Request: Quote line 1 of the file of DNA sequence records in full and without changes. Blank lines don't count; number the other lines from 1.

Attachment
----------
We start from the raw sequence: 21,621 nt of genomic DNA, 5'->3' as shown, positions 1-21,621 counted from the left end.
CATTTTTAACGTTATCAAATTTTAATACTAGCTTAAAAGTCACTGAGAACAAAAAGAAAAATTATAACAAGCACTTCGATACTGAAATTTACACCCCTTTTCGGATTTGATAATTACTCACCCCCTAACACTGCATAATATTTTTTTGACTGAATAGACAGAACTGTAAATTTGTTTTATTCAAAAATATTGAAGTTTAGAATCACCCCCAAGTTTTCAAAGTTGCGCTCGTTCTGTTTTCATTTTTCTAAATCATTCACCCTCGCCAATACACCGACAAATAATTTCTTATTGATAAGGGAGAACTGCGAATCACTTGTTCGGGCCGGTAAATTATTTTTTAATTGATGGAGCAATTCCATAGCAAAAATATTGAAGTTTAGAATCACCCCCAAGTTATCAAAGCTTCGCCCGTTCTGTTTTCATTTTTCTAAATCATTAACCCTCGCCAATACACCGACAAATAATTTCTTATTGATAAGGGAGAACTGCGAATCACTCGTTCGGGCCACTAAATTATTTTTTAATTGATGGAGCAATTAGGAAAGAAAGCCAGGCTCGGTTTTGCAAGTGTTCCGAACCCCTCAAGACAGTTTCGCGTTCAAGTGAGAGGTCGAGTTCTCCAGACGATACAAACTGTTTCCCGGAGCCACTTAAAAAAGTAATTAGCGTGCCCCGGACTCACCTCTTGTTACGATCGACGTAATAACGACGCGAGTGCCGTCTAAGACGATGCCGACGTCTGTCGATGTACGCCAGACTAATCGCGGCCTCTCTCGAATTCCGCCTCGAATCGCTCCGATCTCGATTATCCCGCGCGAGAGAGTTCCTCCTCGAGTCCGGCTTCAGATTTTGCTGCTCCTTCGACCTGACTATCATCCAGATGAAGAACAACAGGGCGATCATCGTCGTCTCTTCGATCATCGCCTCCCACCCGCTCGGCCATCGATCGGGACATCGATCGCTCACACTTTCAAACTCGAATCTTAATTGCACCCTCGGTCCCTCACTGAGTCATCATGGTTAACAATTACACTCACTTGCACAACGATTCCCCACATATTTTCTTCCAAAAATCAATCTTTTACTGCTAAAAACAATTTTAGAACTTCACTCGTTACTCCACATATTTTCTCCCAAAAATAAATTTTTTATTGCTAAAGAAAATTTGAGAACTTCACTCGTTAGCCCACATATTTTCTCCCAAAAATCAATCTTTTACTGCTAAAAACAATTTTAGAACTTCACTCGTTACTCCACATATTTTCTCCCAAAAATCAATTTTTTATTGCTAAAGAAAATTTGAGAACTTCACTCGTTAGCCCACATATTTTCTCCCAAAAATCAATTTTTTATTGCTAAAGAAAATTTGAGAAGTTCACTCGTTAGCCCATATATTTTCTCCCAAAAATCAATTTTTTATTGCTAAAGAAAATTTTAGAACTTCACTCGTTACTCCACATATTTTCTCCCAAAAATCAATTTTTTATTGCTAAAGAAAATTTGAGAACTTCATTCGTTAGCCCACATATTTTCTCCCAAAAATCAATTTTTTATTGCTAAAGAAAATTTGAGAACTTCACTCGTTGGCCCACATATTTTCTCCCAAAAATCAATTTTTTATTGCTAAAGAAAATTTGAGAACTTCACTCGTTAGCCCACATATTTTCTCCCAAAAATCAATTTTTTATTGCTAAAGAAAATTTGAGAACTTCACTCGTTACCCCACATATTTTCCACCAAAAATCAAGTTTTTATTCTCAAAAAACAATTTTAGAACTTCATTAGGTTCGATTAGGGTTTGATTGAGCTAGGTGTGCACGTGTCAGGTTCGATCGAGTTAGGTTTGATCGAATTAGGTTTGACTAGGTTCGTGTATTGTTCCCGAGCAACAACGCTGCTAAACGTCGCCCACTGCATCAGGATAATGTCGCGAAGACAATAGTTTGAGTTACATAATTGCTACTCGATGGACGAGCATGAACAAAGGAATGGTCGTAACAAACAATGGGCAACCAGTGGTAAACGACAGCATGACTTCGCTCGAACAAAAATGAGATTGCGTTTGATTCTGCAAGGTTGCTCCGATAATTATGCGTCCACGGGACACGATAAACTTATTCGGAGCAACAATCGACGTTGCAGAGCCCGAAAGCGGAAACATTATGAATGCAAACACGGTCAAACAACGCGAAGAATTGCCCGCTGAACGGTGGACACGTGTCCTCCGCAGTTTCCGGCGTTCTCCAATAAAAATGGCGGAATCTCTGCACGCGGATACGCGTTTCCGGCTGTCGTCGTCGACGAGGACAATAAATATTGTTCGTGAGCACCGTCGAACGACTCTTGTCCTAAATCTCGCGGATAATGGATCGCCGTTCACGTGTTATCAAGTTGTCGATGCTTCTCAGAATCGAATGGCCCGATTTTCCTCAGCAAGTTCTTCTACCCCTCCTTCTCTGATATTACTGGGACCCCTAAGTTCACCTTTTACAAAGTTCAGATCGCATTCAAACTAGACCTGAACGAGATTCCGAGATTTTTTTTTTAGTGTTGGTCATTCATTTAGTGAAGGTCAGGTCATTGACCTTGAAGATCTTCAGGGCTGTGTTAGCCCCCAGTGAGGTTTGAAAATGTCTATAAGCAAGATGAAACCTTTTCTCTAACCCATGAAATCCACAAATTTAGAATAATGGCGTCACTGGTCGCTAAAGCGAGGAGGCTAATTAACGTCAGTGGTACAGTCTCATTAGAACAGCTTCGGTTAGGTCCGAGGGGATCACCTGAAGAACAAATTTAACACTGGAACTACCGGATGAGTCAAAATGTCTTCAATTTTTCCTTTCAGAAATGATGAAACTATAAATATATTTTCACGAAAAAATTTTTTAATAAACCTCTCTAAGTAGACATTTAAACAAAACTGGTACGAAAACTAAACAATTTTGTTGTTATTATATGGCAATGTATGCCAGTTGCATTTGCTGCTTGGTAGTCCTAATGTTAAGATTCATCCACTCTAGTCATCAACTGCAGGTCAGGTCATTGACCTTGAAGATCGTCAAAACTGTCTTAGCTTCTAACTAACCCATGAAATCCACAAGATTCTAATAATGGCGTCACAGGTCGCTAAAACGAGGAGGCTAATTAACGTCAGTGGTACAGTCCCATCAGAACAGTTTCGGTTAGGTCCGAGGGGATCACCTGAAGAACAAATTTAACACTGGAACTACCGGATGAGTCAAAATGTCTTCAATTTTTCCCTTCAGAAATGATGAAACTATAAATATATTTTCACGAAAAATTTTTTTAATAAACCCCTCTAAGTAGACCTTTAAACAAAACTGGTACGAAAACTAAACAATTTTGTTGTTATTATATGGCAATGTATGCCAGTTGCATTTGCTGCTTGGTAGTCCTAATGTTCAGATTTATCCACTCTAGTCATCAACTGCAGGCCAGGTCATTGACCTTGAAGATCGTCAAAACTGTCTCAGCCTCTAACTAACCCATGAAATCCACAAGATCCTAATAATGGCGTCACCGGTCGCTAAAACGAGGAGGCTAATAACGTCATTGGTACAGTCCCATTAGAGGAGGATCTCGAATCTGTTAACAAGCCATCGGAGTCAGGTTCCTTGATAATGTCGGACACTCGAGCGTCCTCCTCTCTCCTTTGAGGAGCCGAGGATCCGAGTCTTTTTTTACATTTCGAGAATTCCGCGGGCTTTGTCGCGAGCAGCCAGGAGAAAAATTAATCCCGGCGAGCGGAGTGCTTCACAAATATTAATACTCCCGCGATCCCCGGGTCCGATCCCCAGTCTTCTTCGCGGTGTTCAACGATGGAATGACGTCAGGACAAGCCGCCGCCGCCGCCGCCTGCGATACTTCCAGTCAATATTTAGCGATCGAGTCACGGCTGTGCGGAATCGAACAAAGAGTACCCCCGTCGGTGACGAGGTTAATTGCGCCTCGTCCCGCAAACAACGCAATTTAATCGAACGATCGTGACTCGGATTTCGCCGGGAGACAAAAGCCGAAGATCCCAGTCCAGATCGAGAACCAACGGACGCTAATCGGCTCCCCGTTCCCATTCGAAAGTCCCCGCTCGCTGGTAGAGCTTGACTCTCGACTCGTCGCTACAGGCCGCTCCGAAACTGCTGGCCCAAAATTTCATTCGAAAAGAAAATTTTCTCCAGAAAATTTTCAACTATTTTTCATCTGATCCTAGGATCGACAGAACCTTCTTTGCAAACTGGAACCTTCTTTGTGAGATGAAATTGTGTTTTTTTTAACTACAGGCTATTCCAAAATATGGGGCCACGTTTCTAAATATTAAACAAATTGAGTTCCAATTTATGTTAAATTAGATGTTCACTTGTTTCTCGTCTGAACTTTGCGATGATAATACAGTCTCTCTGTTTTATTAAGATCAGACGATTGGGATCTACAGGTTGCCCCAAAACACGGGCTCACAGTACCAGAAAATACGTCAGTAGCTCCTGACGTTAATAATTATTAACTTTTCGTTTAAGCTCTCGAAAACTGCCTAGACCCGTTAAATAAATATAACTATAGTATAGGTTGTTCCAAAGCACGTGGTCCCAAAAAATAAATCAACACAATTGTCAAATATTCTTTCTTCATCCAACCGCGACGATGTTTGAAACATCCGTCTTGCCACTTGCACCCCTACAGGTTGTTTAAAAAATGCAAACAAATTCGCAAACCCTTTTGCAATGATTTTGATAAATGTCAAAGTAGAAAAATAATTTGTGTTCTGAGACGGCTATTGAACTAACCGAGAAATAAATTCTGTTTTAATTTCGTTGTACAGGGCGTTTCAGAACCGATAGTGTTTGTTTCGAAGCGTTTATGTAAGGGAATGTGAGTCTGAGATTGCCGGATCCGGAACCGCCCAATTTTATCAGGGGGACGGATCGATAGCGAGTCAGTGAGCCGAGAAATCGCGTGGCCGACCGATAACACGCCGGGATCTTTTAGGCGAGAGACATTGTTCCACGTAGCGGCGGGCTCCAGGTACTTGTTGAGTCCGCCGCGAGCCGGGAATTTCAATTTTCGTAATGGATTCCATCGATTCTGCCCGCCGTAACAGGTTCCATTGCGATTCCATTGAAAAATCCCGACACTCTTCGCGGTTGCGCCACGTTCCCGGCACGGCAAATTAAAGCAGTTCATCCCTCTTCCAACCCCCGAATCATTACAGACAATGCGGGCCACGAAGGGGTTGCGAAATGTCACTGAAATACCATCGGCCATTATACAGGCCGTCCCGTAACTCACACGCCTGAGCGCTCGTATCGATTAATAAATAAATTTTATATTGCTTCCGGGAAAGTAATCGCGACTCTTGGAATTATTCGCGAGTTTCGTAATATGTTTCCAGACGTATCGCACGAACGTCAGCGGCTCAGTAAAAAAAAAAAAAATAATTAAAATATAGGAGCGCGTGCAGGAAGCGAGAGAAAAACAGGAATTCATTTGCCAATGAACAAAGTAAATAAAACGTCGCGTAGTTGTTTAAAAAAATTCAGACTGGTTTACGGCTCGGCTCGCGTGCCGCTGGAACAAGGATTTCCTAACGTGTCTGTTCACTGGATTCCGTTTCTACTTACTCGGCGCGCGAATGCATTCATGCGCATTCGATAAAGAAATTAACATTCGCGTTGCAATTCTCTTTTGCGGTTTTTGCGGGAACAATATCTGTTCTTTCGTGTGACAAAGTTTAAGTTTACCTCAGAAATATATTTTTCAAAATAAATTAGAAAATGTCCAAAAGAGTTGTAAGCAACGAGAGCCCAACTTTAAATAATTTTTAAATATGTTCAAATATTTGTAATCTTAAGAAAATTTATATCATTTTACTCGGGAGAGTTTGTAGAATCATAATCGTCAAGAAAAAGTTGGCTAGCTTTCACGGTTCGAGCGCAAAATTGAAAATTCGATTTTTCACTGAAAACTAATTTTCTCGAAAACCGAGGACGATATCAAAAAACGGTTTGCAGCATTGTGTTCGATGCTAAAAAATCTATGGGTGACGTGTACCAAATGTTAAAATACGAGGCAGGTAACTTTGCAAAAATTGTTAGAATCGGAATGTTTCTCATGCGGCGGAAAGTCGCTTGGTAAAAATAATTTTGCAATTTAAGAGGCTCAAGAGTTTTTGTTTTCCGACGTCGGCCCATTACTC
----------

We start from the raw sequence: 21,621 nt of genomic DNA, 5'->3' as shown, positions 1-21,621 counted from the left end.